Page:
Were you one of the many people that bought your Halloween candy in advance and told yourself you would open “just one package” during the week before the holiday.  Then, this one bag turned into 2, 3..or you having to go out and buy a second batch because it “somehow” disappeared?!  It’s about all things in balance, right? (wink).   Last night I wanted to make something so we could have a nutritious breakfast that would stabilize blood sugar, strengthen the immune system, and provide the energy we need. So I made “Overnight Oats”.  I never made them before, but recently got the recipe from a friend and wanted to give it try.  If you make them another way, or have a great nutritious breakfast recipe; leave a comment below!

 Here is a picture of the finished product:
A delicious nutritious breakfast!
I’m passing on the recipe to you, and including some facts about the nutritional value. This particular recipe including the blueberries and walnuts makes 2 servings; Each serving is approximately 350 calories depending on your add ins.
Overnight Oats
1 cup gluten free oats
1 tablespoon coconut oil
1 tablespoon chia seeds
1/2 teaspoon vanilla extract
1 cup unsweetened almond milk
1 tablespoon maple syrup
Add ins:  I used blueberries and walnuts.  But you can use apples and cinnamon; raisins, nut butters, sliced banana, coconut, cacao etc..I put it in mason jars in the refrigerator overnight, and we enjoyed it for breakfast this morning; and there’s enough for an afternoon snack, too.
What’s great about this recipe:
32% RDA iron
36% RDA calcium
There is no cholesterol.
It’s very low in sodium,
It’s high in vitamin B6.
Oat flakes in wooden bowl from above on wooden background


Oatmeal is an awesome way to start the day.  It boosts energy, supports heart health, helps lower the risk of type 2 diabetes.  Oatmeal has been proven to help stabilize blood sugar.  Oats contain anti-oxidants and can boost your immune system.
 Chia Seeds:

This is the first time I’ve ever bought them and they have been trendy for quite awhile now.  They come from South America, and were important food for the Aztecs and Mayans who ate them to stay strong.  Chia is actually a Mayan word for strength.  And, yes..they are the same type of seeds that are in those Chia pets!

 Chia seeds improve certain blood markers which lower the risk of heart disease. These seeds reduce blood glucose level, improve endothelial function, decrease inflammation, coagulation, fibrinolysis and iron status.
1 oz. of Chia Seeds contains:
11 grams of Fiber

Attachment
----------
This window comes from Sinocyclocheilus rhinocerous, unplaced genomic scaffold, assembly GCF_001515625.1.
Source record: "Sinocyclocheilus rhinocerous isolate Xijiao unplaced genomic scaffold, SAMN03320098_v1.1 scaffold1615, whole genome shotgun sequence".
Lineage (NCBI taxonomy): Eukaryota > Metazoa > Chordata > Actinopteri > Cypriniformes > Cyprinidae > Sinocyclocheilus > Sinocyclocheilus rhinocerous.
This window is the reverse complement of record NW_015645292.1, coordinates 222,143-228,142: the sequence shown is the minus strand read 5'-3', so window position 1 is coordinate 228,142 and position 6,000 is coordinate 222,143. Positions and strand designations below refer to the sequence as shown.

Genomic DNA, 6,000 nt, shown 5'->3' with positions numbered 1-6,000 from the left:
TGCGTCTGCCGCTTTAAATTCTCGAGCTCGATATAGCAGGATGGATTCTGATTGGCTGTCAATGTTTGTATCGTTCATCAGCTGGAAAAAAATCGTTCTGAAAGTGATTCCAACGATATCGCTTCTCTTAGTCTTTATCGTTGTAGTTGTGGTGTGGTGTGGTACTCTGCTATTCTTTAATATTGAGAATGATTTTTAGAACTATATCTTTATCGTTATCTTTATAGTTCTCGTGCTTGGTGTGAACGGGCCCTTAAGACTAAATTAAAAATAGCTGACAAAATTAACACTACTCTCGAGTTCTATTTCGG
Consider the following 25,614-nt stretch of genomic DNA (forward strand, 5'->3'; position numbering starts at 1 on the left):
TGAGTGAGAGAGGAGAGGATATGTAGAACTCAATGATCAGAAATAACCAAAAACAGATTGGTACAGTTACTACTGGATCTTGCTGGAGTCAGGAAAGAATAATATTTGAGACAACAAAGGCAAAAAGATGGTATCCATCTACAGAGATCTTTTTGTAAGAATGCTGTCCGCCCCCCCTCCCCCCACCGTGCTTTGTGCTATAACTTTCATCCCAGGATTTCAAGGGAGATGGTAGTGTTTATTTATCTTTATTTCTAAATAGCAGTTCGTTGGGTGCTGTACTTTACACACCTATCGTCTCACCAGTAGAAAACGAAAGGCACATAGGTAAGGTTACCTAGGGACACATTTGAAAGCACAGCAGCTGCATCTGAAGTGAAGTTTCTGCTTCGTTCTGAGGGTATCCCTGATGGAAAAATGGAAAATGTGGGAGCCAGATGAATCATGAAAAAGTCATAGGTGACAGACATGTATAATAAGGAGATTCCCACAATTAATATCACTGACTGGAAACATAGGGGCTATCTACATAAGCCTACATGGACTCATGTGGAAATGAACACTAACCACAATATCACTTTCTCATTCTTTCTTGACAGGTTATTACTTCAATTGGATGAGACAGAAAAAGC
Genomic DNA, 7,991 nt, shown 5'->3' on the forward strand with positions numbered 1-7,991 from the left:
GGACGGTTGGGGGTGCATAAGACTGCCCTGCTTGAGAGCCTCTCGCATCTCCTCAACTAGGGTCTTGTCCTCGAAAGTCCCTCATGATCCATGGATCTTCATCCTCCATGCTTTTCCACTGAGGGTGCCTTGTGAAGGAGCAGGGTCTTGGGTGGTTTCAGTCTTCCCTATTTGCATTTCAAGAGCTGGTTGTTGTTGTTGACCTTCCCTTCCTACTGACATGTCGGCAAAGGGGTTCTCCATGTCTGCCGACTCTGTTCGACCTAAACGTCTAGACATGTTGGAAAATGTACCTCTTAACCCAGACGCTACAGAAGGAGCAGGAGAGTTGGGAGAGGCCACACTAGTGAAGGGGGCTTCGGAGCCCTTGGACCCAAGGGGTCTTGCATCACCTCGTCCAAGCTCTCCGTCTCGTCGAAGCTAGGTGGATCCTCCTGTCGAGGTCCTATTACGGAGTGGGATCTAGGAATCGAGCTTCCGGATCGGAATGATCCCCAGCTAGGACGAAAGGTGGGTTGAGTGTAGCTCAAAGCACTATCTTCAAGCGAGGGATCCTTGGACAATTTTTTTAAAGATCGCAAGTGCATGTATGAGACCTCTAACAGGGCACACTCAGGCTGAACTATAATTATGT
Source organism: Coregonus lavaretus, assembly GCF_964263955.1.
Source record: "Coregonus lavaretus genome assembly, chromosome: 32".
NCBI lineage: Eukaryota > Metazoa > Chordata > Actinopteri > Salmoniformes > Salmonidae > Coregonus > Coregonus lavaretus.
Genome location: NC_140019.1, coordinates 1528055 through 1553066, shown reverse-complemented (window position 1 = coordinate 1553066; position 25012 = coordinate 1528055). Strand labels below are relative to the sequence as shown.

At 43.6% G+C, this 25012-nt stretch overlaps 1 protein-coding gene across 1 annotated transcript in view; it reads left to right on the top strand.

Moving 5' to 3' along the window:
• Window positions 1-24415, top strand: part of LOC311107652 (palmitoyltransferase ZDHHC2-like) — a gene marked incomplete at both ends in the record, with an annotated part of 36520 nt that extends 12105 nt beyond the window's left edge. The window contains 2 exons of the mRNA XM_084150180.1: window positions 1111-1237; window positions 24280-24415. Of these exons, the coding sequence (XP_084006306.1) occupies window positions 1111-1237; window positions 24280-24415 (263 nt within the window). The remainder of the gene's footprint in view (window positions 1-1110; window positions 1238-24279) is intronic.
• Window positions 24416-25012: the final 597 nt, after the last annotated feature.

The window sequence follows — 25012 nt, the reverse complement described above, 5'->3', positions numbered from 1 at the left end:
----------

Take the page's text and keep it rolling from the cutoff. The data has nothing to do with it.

4 grams of Protein
9 grams of fat (5 of these are Omega 3 fats)
30% RDA Manganese
30% RDA Magnesium
27% RDA Phosphorus
They are high in calcium and rich in anti-oxidants.
Walnut in the cracked shell on the table


Walnuts contain anti-inflammatory omega-3 essential fatty acids, in the form of alpha-linolenic acid (ALA). Walnuts are a very good source of manganese and copper.

Selective focus on the front blueberry

Blueberries contain fiber, potassium, folate, vitamin C, vitamin B6 and phytonutrient content which all support heart health.
Mind/Body Connection:
Many people aren’t aware of the important link between nutrition and mental health, although the field of nutritional neuroscience is an emerging discipline. Nutritional factors are intertwined with thoughts, feelings, and behavior.  For example, several studies have shown that deficiencies in omega 3 fatty acids, vitamin B (e.g., folate) and magnesium are linked to depression.  According to a study reported in Neuropsychobiology, ( Benton D, Haller J, Fordy J. Vitamin supplementation for one year improves mood. 1995;32:98–105.supplementation of nine vitamins, 10 times in excess of normal recommended dietary allowance (RDA) for 1 year improved mood in both men and women.
I find this emerging field to be fascinating, particularly as a psychotherapist.  We don’t include anything in our evaluations and assessments about a patient’s diet or their particular eating patterns/habits unless they are being evaluated for eating disorder treatment.  Imagine the possibilities for application of some of this new research.  Clearly, there are often multiple factors involved for those who are struggling with mental health issues, but most definitely there is a connection between what we put into our bodies and how we think and feel.  
Good nutrition is an important component when
Creating Your (physical and mental) Health.